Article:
Now, I can hold a credit card in my wallet that will give me Wyndham Diamond status.  And, with a $95 annual fee I’m pretty much a lock to get that much value out of the card every year.  We haven’t done family vacations at Wyndham in the past.  But my discovery of the Trademark collection changes my perception on doing that.  One of the Trademark properties, Magic Villages in Orlando, was already on my radar.  This is where you can redeem 15,000 Wyndham Rewards points for a 3 or 4-bedroom condo in between Disney World and Universal Orlando.  With other awesome looking properties in places like Sedona, AZ and Branson, Missouri, this definitely opens my eyes up to more opportunities to use Wyndham Rewards points for the types of properties our family prefers.  And, Eliot Hamlisch from Wyndham turned me on to his favorite property, the Wyndham Grand Rio Mar in Puerto Rico.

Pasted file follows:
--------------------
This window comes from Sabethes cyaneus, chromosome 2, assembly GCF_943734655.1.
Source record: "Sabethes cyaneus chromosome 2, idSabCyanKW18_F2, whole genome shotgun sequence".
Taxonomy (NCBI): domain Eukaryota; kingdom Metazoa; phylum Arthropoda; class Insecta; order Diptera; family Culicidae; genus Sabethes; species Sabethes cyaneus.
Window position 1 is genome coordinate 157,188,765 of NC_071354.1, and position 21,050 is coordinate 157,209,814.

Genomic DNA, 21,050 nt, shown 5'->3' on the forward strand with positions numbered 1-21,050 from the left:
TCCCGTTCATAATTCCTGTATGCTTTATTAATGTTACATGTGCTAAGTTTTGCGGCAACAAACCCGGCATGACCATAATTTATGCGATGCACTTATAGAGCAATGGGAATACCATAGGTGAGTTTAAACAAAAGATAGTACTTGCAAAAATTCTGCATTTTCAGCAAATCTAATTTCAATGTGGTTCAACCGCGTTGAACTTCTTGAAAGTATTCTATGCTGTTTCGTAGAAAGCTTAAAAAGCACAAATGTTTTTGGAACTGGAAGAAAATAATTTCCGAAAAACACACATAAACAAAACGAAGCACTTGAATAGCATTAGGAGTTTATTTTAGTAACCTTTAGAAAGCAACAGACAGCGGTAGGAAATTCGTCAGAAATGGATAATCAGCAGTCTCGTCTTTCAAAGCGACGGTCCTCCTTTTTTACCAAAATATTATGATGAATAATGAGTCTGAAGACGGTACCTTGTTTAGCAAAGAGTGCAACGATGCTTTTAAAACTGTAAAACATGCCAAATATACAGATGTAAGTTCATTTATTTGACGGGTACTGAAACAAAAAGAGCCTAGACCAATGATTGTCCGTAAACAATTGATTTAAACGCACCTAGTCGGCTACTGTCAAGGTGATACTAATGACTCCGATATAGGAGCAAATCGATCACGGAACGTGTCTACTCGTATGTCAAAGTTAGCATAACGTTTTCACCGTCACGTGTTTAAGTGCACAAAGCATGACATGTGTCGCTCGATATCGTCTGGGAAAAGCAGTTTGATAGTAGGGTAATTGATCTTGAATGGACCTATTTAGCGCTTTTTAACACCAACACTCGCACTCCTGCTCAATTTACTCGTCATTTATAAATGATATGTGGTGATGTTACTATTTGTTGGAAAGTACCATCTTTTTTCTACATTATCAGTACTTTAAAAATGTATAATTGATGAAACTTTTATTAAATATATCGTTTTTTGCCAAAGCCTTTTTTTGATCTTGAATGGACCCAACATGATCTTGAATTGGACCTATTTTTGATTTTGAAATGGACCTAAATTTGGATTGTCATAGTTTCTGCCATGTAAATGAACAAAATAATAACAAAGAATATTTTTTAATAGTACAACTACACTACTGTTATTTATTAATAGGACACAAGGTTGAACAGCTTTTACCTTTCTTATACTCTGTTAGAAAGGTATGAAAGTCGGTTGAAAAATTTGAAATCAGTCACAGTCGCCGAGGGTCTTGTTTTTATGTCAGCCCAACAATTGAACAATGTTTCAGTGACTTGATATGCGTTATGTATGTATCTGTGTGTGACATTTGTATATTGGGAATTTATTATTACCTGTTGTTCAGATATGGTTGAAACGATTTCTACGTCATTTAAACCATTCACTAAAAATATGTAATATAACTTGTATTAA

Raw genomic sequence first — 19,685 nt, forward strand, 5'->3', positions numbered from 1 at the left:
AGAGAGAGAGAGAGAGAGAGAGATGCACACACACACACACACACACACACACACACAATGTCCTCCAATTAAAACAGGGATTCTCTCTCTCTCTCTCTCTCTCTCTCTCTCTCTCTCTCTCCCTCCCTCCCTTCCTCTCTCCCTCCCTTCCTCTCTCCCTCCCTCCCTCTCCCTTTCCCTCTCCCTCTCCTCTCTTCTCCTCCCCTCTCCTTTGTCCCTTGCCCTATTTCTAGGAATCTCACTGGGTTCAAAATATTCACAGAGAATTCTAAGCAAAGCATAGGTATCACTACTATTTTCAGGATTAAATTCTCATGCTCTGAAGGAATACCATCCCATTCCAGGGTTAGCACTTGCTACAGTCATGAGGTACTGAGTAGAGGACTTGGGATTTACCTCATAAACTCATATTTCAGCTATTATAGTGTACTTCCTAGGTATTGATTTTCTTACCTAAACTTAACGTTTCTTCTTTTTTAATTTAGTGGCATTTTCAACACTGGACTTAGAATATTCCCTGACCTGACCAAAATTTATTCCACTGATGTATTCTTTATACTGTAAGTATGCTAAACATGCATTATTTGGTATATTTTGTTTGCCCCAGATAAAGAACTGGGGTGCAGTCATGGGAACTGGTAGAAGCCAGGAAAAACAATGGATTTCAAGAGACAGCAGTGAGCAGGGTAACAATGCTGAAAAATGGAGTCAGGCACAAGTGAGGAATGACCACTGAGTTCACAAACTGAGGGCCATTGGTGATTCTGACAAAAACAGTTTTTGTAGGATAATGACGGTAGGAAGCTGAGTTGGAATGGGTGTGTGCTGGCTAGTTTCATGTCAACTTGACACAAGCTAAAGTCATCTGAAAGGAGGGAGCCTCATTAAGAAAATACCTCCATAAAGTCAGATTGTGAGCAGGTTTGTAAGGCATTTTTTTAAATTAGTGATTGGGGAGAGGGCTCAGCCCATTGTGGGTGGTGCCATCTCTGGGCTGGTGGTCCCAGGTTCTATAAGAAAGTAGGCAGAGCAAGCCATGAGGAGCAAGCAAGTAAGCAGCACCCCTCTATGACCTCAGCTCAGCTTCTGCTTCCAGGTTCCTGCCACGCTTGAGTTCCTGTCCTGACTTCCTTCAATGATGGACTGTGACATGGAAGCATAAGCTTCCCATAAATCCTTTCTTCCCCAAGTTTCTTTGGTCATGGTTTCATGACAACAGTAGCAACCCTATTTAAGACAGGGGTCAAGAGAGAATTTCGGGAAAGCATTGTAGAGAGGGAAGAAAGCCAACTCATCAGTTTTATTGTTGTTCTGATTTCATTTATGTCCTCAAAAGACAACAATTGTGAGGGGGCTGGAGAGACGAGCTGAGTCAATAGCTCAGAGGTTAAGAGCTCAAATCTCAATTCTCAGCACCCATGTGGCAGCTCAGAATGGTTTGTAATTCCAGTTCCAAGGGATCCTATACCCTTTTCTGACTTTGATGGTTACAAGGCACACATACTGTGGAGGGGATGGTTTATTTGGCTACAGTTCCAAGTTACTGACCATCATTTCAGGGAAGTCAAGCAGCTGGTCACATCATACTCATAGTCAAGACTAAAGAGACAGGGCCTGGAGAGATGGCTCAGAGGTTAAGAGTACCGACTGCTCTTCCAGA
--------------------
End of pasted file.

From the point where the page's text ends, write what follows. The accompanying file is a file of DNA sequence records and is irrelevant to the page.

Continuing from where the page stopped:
While Wyndham Rewards isn’t ready to unseat Hyatt atop my list of favorite hotel chains, I suspect they’re going to be stealing some of my business from Hilton and Marriott in 2021.  After all, I’ll need to find someplace to use all those points I earn paying utility bills!

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5 Comments

  1. Since you asked. When staying upstate NY, I’ve stayed at various Wyndham properties because they’re cheap. They’re acceptable in a 3 star out of 5 rating. Same goes for breakfast. It’s no Hampton Inn if you know what I mean.

    When Wyndham changed the program a few years ago, some would say butchered, I blew them off. Decent hotels once costing 15,000 points (every property was 15,000 points) went up to 30,000 points. The new category of 7500 point hotels are, in my opinion, you get what you pay for. I know others will say that there are some gems out there, but that’s not an overflowing group.